NOTE: Reference/resource list at end of article
-- SPECIAL ISSUE --
"Since 1983, over 10 million Americans have reached the 12th grade
without having learned to read at a basic level. Over 20 million have reached their senior
year unable to do basic math. Almost 25 million have reached 12th grade not knowing the
essentials of U.S. history. .. American 12th graders rank 19th out of 21 industrialized
countries in mathematics achievement and 16th out of 21 nations in science. Our advanced
physics students rank dead last." --Former Secretary of Education Bill Bennett
In an effort to provide our readers with a macro-perspective on some major issues facing government education institutions in grades K-12, The Federalist publishes an annual education issue, which is compiled by issue sections, including: Education Bureaucracy, Teaching Staffs, Class Size, School Funding and School Choice. This edition also includes a special supplement: Homeschooling.
Government Education Bureaucracy:
American schools, on average, have 52.1 teachers, 15.2 in school staff, 8.6 district staff and 24 county and state level bureaucrats out of every 100 education personnel. In seven states -- Michigan, Oklahoma, Indiana, Mississippi, Florida, New Mexico and Alaska -- more than half of "education" personnel are not teachers. Rhode Island and Hawaii have the highest number of teachers -- 63 per 100 education personnel. In almost all cases, the bureaucrats earn more than teachers do.
Research affirms common sense that poorly qualified teaching staffs are a major factor in the failure of government education institutions to adequately prepare students for continued education or vocation. A comprehensive study comparing low- and high-achieving elementary school students in New York correlated teacher qualifications with 90% of the student performance variations. More than 20% of math students and 50% of students in physical sciences classes are taught by teachers without degrees in those fields. Nationally, almost 40% of secondary school teachers do not have degrees in their subject areas.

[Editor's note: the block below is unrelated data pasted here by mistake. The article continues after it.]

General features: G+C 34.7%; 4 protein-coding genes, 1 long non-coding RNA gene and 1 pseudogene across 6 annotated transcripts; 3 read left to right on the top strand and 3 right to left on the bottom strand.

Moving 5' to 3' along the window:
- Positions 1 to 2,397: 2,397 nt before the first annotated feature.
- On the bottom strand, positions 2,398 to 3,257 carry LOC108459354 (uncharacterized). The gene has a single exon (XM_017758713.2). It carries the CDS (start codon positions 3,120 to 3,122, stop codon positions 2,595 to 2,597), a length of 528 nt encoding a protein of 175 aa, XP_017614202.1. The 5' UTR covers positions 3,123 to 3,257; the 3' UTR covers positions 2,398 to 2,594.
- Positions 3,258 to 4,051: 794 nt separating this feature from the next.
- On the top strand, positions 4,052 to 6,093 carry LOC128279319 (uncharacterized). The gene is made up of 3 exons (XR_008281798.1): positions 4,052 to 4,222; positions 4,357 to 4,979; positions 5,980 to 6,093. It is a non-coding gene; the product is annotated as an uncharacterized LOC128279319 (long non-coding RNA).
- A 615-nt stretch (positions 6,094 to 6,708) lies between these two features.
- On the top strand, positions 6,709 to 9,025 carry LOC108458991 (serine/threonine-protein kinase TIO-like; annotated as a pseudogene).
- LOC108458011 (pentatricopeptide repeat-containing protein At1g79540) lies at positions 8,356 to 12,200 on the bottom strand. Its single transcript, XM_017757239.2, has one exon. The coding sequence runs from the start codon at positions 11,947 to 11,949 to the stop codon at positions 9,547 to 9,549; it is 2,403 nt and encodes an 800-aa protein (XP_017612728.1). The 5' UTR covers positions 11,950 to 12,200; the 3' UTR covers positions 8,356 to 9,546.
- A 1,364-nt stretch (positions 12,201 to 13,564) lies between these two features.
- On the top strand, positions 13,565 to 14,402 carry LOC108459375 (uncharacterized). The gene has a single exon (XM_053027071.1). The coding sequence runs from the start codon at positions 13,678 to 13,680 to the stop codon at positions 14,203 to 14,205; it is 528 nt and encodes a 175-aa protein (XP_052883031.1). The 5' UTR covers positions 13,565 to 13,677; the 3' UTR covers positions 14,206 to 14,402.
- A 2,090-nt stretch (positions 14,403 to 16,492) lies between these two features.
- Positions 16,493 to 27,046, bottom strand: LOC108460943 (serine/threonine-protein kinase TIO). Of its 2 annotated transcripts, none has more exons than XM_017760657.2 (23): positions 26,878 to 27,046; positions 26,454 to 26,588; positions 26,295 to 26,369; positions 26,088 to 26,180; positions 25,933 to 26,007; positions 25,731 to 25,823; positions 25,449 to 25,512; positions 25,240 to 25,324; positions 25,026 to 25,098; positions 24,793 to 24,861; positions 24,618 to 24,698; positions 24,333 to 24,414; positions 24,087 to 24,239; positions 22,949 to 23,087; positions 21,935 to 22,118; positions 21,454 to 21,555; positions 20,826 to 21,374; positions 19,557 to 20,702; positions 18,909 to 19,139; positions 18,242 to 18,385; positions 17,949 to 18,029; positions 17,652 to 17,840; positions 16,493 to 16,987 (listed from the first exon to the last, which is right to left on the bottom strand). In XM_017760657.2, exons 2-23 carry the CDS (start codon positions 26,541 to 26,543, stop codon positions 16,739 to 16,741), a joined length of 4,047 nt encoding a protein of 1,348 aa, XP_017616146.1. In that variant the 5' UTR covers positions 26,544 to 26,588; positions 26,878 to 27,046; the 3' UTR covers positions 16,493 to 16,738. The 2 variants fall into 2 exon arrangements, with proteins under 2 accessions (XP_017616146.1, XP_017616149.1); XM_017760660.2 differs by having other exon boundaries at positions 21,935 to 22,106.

Regarding teacher education and certification, 58% of schools of education are not accredited by the National Council for the Accreditation of Teacher Education. According to the National Commission on Teaching & America's Future, almost 25% of new public school teachers lack necessary qualifications for their jobs. Some 27% of new teachers had not completed licensing requirements in their primary teaching areas, 11% of whom were without any licenses and 16% held emergency, temporary or alternative licenses. The study also found that 21% of veteran high school teachers had less than a minor in their primary teaching areas and 59% had less than a minor in their secondary teaching areas.
There is little evidence that smaller classes help students, according to veteran education researcher Chester E. Finn Jr. Yet Bill Clinton is still promoting his "100,000 new teachers" program. Along with Finn, economist Eric Hanuskek of the University of Rochester also concludes, "there is little systematic gain from general reduction in class size."
Student/teacher ratios have been declining for decades -- the national average is now 22/1, down from more than 30/1 in the 1950s -- at immense cost, but with no gain in student achievement. In the mid-1960s, the pupil-teacher ratio in public schools was 24.1 to 1. By the early 1990s, this ratio had fallen to just 17.3 to 1, a decline of 28% in class size. Yet over this same period, average combined scholastic aptitude test (SAT) scores fell from 954 to 896, a decline of 58 points, or 6%.
Hanuskek examined 277 statistical studies on class size and student achievement, finding that only 15% found lower student/teacher ratios improved student performance. However, 13% actually indicated the lower ratio harmed performance, while the majority of the research studies had findings that were not statistically significant.
There are several studies suggesting that a lower teacher/student ratio in kindergarten may be linked with modest test-score gains, says Finn. But Finn contends the $12 billion in new federal spending proposed by Mr. Clinton would be much better spent providing school-choice scholarships for low-income students.